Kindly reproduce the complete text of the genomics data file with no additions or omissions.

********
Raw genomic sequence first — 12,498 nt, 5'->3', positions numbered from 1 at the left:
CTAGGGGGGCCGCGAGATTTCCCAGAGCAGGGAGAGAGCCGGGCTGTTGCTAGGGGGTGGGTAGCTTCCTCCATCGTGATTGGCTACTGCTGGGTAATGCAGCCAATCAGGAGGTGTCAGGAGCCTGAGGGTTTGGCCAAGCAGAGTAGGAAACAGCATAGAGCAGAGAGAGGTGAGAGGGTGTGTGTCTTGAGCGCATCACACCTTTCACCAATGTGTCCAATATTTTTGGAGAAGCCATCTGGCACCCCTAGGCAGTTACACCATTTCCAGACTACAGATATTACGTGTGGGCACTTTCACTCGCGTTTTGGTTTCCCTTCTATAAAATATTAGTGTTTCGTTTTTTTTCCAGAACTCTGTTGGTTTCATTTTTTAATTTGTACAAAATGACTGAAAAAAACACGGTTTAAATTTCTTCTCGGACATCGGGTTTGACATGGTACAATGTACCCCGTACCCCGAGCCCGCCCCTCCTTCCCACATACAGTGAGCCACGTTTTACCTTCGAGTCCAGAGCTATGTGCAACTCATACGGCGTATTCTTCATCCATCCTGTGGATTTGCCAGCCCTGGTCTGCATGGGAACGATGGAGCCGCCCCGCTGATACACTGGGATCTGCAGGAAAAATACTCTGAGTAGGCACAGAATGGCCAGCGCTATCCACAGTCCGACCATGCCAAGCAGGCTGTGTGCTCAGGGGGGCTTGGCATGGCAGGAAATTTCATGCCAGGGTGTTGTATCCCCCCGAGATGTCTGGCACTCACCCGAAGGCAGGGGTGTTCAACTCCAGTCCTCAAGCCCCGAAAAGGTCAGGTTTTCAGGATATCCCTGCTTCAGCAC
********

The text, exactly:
Raw genomic sequence first — 12,498 nt, 5'->3', positions numbered from 1 at the left:
CTAGGGGGGCCGCGAGATTTCCCAGAGCAGGGAGAGAGCCGGGCTGTTGCTAGGGGGTGGGTAGCTTCCTCCATCGTGATTGGCTACTGCTGGGTAATGCAGCCAATCAGGAGGTGTCAGGAGCCTGAGGGTTTGGCCAAGCAGAGTAGGAAACAGCATAGAGCAGAGAGAGGTGAGAGGGTGTGTGTCTTGAGCGCATCACACCTTTCACCAATGTGTCCAATATTTTTGGAGAAGCCATCTGGCACCCCTAGGCAGTTACACCATTTCCAGACTACAGATATTACGTGTGGGCACTTTCACTCGCGTTTTGGTTTCCCTTCTATAAAATATTAGTGTTTCGTTTTTTTTCCAGAACTCTGTTGGTTTCATTTTTTAATTTGTACAAAATGACTGAAAAAAACACGGTTTAAATTTCTTCTCGGACATCGGGTTTGACATGGTACAATGTACCCCGTACCCCGAGCCCGCCCCTCCTTCCCACATACAGTGAGCCACGTTTTACCTTCGAGTCCAGAGCTATGTGCAACTCATACGGCGTATTCTTCATCCATCCTGTGGATTTGCCAGCCCTGGTCTGCATGGGAACGATGGAGCCGCCCCGCTGATACACTGGGATCTGCAGGAAAAATACTCTGAGTAGGCACAGAATGGCCAGCGCTATCCACAGTCCGACCATGCCAAGCAGGCTGTGTGCTCAGGGGGGCTTGGCATGGCAGGAAATTTCATGCCAGGGTGTTGTATCCCCCCGAGATGTCTGGCACTCACCCGAAGGCAGGGGTGTTCAACTCCAGTCCTCAAGCCCCGAAAAGGTCAGGTTTTCAGGATATCCCTGCTTCAGCAC